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From club to craft

Muddling through the cocktail scene

Bartender Jackie Hiskett at Juniper Restaurant

Greg Bollinger

It was the type of smoky dive bar one could easily slip into if they were underage. Jackie Hiskett had been doing it for several years. But in 2009, Hiskett found different circumstances as she sat face to face with the bar manager while he asked a final interview question.

“Jackie, how old are you?”

Forcing out the uncomfortable answer, she replied, “Twenty-one.”

Judging from his shocked reaction, Hiskett knew she’d just tanked the job interview. Apparently, years of customer loyalty mean nothing if you were underage.

In the near-decade since, Hiskett has added a diverse range of experience to her resume, from serving morning shifts at IHOP to bartending in countless Tulsa clubs.

For a long time, Tulsa didn’t have a craft cocktail scene, but Hiskett enjoyed concocting new drinks for patrons at those fly-by-night clubs. The guests' palates may not have been the most refined, but she developed a knack for crafting custom drinks on the spot.

“I can’t paint, draw, sew, or sculpt, but I can make a drink,” Hiskett said.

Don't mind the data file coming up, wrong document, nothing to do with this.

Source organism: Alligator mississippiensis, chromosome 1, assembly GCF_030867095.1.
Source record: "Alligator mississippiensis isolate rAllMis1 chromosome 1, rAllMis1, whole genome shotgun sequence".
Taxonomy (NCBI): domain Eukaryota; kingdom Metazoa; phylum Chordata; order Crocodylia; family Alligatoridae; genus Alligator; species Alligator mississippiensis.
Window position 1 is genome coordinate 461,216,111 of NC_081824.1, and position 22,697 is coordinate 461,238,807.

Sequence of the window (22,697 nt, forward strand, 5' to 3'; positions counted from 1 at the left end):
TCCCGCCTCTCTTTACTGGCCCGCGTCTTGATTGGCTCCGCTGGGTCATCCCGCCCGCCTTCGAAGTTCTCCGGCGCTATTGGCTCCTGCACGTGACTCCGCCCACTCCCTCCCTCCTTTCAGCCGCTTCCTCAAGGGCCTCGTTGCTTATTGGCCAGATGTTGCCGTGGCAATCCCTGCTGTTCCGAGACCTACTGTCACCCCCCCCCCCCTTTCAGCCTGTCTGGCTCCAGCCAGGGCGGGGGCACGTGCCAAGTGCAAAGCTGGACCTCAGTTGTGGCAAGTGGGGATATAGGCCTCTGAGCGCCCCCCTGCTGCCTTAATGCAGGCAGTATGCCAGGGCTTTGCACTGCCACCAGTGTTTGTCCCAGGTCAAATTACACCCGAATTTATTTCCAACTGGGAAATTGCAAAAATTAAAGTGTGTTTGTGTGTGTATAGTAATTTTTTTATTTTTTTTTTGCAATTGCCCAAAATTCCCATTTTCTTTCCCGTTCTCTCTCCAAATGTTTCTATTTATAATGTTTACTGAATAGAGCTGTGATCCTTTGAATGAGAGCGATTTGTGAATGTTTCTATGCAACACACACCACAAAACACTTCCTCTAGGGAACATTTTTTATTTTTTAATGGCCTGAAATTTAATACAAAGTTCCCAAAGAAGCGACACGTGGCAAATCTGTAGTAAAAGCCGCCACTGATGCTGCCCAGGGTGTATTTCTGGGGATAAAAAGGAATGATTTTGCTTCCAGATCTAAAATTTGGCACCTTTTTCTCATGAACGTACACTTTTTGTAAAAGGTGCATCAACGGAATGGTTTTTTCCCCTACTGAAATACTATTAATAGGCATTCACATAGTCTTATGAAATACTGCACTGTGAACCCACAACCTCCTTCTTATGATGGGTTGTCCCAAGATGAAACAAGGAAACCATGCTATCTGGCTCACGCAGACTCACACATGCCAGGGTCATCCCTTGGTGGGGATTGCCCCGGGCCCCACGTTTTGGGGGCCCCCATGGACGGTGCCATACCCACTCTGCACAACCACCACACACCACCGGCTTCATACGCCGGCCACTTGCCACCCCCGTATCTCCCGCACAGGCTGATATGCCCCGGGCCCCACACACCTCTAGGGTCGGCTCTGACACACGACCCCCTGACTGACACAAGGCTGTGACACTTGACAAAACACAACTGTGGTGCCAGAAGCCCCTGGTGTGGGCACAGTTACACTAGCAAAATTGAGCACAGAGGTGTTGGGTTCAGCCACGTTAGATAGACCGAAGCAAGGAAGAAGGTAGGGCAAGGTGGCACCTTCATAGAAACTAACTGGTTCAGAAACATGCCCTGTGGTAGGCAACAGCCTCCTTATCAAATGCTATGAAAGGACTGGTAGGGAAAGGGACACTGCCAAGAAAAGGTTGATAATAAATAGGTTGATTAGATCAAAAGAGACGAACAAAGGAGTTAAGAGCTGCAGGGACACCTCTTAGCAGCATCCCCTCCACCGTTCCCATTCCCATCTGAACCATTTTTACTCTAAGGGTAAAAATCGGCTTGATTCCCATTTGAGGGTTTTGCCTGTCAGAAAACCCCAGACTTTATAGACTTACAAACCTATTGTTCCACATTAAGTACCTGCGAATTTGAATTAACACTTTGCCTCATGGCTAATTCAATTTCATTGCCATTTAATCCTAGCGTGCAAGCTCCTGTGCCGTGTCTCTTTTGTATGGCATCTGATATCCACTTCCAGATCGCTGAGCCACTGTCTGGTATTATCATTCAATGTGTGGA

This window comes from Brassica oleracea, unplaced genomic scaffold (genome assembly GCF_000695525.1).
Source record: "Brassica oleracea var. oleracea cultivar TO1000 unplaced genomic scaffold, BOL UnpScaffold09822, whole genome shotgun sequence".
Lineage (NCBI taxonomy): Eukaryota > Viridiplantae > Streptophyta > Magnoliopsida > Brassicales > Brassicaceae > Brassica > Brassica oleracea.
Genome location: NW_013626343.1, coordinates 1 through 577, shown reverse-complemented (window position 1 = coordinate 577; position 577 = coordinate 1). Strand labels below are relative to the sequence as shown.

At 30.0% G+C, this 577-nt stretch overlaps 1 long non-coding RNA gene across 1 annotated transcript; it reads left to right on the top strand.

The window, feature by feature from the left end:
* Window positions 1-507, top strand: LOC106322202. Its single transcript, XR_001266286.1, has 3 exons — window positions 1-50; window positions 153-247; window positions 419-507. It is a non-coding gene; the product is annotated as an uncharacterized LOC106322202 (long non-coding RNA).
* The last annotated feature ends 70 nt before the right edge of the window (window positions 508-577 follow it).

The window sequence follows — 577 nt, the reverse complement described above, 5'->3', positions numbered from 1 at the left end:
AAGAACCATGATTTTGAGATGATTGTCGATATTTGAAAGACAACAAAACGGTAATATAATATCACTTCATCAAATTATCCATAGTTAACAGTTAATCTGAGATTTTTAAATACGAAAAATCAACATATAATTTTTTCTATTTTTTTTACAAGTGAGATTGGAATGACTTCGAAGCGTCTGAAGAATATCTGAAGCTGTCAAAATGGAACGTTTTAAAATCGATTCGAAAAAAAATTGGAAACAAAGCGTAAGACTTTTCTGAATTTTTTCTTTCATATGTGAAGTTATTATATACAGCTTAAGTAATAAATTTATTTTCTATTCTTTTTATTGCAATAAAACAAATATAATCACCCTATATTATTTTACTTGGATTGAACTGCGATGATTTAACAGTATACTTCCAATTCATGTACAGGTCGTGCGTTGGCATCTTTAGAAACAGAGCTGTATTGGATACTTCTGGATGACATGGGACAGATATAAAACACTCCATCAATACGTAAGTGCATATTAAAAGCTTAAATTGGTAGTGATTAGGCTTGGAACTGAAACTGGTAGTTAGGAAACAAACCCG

Though she is a confident bartender, even creatives struggle with self-doubt and social anxieties. Overcoming this is a process that Hiskett described (without recognizing the pun) as “muddling through it”—a process that is equal parts fake it till you make it and perseverance.

Her desire to improve is what prompted Hiskett to accept a gig at Bodean restaurant in 2014. Working a high-volume club is much different from tending a craft cocktail bar where extended conversations with guests are the norm. The decision didn’t hit home for Hiskett until the long-standing bar manager at Bodean left. She was left with a group of loyal regulars and a wall of sticky-note recipes featuring custom cocktails.

Prior to bartending, Hiskett experienced social anxiety.  Discussing cocktails with patrons was a way to share a mutual interest—and it relieved her anxiety.

“I finally got to be the nerd that I was silently,” said Hiskett.

She updated the Bodean cocktail menu for the first time in years and started experimenting. It was an invaluable experience, but at some point every establishment has a status quo to maintain. Around the time she realized her curiosity was outgrowing the bounds of Bodean’s cocktail program, she was selected to compete in Philbrook Museum of Art’s 2017 MIX cocktail event.

In 2017 she was offered a position at Juniper Restaurant, which is known for its house-infused spirits, something that had been a staple at the clubs where Hiskett worked. She can be found serving craft cocktails at Juniper most Thursdays through Saturdays—or catch her at the upcoming White Party on May 12.

Despite the change in drink styles, the tools remain the same—as does Hiskett’s demeanor.

“At the base of everything I’m still a bartender. I’ve worked in a smoky bar. I’ve thrown people out by myself in the middle of the night. Just because I’m knowledgeable doesn’t mean that I’m going to turn my nose at anything.”

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